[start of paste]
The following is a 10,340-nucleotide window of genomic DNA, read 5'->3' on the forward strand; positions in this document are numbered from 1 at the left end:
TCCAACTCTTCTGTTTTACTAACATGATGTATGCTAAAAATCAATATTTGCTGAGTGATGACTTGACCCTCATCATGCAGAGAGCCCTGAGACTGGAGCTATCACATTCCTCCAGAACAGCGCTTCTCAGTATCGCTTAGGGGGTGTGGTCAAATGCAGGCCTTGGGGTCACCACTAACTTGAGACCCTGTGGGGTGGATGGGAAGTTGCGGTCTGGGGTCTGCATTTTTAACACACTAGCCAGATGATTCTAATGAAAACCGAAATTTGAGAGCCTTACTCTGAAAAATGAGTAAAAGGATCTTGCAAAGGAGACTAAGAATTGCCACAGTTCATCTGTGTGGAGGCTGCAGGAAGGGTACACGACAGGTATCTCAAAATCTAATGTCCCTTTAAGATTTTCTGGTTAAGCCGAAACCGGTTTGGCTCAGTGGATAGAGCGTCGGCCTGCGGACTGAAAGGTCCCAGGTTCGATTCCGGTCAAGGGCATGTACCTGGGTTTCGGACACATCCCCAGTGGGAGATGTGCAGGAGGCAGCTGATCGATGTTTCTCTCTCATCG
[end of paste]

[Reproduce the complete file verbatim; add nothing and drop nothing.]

The following is a 10,340-nucleotide window of genomic DNA, read 5'->3' on the forward strand; positions in this document are numbered from 1 at the left end:
TCCAACTCTTCTGTTTTACTAACATGATGTATGCTAAAAATCAATATTTGCTGAGTGATGACTTGACCCTCATCATGCAGAGAGCCCTGAGACTGGAGCTATCACATTCCTCCAGAACAGCGCTTCTCAGTATCGCTTAGGGGGTGTGGTCAAATGCAGGCCTTGGGGTCACCACTAACTTGAGACCCTGTGGGGTGGATGGGAAGTTGCGGTCTGGGGTCTGCATTTTTAACACACTAGCCAGATGATTCTAATGAAAACCGAAATTTGAGAGCCTTACTCTGAAAAATGAGTAAAAGGATCTTGCAAAGGAGACTAAGAATTGCCACAGTTCATCTGTGTGGAGGCTGCAGGAAGGGTACACGACAGGTATCTCAAAATCTAATGTCCCTTTAAGATTTTCTGGTTAAGCCGAAACCGGTTTGGCTCAGTGGATAGAGCGTCGGCCTGCGGACTGAAAGGTCCCAGGTTCGATTCCGGTCAAGGGCATGTACCTGGGTTTCGGACACATCCCCAGTGGGAGATGTGCAGGAGGCAGCTGATCGATGTTTCTCTCTCATCG